Since we are dealing with RF we have to keep it away from all other components and equipment in our shack. The only thing you want to generate or pick-up RF with is your antenna. In our case a magnetic loop antenna.

The purpose of the SWR Bridge, or tandem match, is to measure the difference between the forwarded and reflected power. To do that, we have to place the SWR Bridge between our antenna and our transceiver. Ideally, this should be done as close as possible to the antenna. This, however, is not very practical, as you won’t be able to read the values on the screen.

That’s why its placed inside the automatic magnetic loop controller unit and also why we need to create a shield that will keep the RF inside the SWR Bridge box.

To be able to measure the differences between forward and reflected power, we need to connect the SWR Bridge to the Teensy, pad A10 and A11. If we would just drill two holes in the tinned box and wired the SWR Bridge directly to the Teensy, the RF could still escape and cause trouble in our tuner or even in the shack. By using feed through capacitors, we can connect the SWR Bridge to the Teensy and measure both forward and reflected power, while still keeping the RF in the shielded box.

Let’s zoom in on the electric diagrams, the source code and the PCB design to know how the SWR Bridge must be connected to the Automatic Magnetic Loop Controller PCB’s. This implies both Loftur as mine PCB designs.

Sontheimer Bridge. 200 W version.

From the ML.h file:
// AD inputs for Forward and Reflected Power (SWR measurement)
const int Pfwd = A10;
const int Pref = A11;

Looking at the SWR Bridge, or Sontheimer Bridge, it’s fairly easy to understand. Connect your transceiver to RF In, connect the antenna to RF Out. On the other side of the board, we have FWD (pin 1), GND (pin 2) and REF (pin 3). This is the part where we need to keep attention. On the PCB the pinout position is different for GND and REF.

Connect SWR Bridge pin 1 (FWD) with pin 1 on the PCB, SWR Bridge pin 2 (GND) with pin 3 on the PCB and SWR Bridge pin 3 (REF) with pin 2 on the PCB. After our signals went through some resistors and capacitors, they can be connected via another 3 pin header to the Teensy 3.2 pads A10 and A11. Pin 1 (FWD) is connected to Teensy pad A10, and pin 2 (REF) to Teensy pad A11.

SWRBridgeBox

7 Replies to “Automatic Magnetic Loop Tuner – SWR Bridge In A RF Shielded Box”

  • Are you using any type of capacitor between the FWD/REV on the SWR board and the main board? Looks like there is something there.

  • Hello Paul, I’m using feedthrough capacitors of 1000 pF. This way we can keep the RF inside the box and still read the voltage differences between FWD and REV.

  • Hello! I’m in the process of getting on of these together and have my mainboard design complete, but have a couple of questions:-

    1. Do you recall the dimensions of your SWR Bridge board that I could use as a starting point? I can’t find any reference anywhere either for your board or the one done by Kits and Parts.

    2. Instead of “overhead wires” from A10 and A11 of the Teensy to a header connector I have just incorporated tracks on the main PCB since looking at the Teensy 3.2 Development Board used there seem to be no reason why a set of header pins can’t be added alongside the other pins to plug in A10 and A11 at the same time. DO you foresee any problem with that?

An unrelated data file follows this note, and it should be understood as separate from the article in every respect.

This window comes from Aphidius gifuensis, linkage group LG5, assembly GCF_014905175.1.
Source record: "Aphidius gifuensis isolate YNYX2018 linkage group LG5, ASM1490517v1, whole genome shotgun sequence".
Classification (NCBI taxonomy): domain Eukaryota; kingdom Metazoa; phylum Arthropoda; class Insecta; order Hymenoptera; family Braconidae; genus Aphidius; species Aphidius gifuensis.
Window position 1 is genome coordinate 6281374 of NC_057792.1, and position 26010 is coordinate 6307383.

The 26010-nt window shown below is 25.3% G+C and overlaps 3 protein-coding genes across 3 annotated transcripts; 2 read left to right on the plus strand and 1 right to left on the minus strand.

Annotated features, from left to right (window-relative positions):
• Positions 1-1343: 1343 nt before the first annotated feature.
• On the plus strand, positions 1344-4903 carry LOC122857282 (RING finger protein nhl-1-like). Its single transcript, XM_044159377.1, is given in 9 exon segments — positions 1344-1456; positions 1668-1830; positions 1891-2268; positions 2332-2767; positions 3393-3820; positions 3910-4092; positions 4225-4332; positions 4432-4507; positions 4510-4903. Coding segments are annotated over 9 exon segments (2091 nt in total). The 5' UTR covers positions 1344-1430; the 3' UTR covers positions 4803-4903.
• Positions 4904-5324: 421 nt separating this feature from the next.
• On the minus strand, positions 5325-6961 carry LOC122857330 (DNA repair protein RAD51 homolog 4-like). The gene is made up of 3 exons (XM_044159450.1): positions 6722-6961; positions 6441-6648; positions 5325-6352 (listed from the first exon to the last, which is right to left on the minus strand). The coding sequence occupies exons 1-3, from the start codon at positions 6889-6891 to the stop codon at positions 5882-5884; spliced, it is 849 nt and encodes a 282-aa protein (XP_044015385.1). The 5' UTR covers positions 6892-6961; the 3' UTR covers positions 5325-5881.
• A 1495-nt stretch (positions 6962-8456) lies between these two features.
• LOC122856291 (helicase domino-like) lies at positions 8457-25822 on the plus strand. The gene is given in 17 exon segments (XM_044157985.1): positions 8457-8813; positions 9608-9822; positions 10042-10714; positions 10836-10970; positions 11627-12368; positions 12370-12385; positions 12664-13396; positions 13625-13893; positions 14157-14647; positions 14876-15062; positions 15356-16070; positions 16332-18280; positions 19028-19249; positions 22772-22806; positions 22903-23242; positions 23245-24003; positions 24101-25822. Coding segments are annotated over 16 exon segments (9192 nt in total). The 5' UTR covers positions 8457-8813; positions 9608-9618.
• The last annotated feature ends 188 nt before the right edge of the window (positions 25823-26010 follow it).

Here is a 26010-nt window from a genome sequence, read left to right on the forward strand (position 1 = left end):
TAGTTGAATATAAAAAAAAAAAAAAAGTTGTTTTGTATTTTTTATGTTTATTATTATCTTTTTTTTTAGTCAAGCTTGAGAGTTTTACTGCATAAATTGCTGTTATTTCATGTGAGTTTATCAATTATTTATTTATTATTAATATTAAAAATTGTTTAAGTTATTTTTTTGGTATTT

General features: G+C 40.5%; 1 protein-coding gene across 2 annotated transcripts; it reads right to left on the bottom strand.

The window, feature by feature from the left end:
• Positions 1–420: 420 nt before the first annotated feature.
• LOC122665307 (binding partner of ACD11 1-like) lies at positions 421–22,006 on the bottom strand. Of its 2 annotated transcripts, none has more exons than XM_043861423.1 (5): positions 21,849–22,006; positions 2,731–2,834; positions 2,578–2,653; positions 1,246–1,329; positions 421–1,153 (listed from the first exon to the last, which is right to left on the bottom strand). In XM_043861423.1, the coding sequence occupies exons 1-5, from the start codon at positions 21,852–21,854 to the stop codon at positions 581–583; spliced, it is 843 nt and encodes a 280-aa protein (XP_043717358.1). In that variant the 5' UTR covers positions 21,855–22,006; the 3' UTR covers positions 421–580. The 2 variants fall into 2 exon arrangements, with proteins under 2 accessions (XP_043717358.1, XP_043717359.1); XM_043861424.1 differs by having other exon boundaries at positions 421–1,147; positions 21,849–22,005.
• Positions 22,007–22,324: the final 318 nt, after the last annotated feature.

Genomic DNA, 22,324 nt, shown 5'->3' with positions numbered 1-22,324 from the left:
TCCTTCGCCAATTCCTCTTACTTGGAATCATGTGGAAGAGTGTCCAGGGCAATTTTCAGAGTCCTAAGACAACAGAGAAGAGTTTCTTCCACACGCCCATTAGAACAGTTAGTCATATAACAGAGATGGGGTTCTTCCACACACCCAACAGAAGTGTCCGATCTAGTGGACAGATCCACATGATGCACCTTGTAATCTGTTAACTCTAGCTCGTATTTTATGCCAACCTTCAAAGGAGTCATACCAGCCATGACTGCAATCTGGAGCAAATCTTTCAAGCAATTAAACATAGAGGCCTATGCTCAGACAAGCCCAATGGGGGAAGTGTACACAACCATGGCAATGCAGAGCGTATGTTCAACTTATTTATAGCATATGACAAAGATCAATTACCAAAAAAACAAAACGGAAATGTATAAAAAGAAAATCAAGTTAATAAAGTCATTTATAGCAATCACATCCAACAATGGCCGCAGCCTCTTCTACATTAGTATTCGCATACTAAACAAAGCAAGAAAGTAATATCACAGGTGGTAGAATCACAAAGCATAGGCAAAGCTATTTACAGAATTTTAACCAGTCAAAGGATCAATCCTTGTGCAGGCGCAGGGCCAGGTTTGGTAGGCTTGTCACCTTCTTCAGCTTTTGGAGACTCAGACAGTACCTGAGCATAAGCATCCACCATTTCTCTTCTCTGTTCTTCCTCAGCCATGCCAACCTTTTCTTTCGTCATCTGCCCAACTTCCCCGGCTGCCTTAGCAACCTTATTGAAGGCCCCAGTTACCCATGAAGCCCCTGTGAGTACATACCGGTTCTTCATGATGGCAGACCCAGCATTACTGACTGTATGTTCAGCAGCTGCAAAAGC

3. Paul Gaffney (above) made reference to what you said are “feedthrough capacitors”. I can’t seem to locate them anywhere. Could you explain where they are and what voltages the 1000 pF caps are?

    Thank you!

  • Hello Richard,

    1) the SWR bridge PCB’s measure 48,6 mm x 28,6 mm
    2) that’s certainly worth a try. I assume you have the tracks of the main pin header on the top and the tracks to A10 and A11 on the bottom of the PCB? The question is if the spacing between top and bottom copper is enough. For our pupose, probably yes.
    3) That’ a tricky one. Here’s some info about what feedthrough capacitors are: https://www.hobbyprojects.com/electronics_component_symbols/what_is_feedthrough_capacitor.html?no_redirect=true I always buy mine at local ham fairs. They don’t need to have a high voltage rating as the A10 and A11 only expect +- 3.3V max.

  • Hello Frederik

    Thanks for getting back to me with that info. I actually have the tracks to A10 and A11 (pins 31 and 32 on the Teensy Development Board) on the top layer of the main PCB. I suspect you’re going to say that’s a problem? Moving them to the other side would be easy enough but why? The proximity of those pins to the others on the Teensy board is pretty close anyway. Perhaps I’m failing to understand the theory in all this?

    When I asked about the feedthrough caps it was because Paul Gaffney had said “Looks like there is something there”, and I couldn’t see anything in your photos. Where exactly are they located?

    Many thanks!

  • Hello Richard,

    I don’t think it matters on which layer the tracks are, as long as they don’t cross other tracks. I thought it was a difficult spot to reach (as it’s in the middle of the Teensy) and using overhead wires made it easy to overcome this issue.
    I’ve annotated the picture on flickr to show where the feedthrough capacitors are: https://www.flickr.com/photos/golb-be/40749031832/in/album-72157694013561054/ They are placed in the holes where the wires would leave the RF box and are used to keep the RF in the box but to let the DC reach the A10 and A11 pin.

  • Hello Frederik,

    No, the tracks on my PCB design are clear of each other. I used Kicad to ensure there were no potential problems.

    I now see where you placed the feedthrough caps. I had totally missed those before.

    Thank you so much for taking time to clear up my questions. You’ve been a great help!

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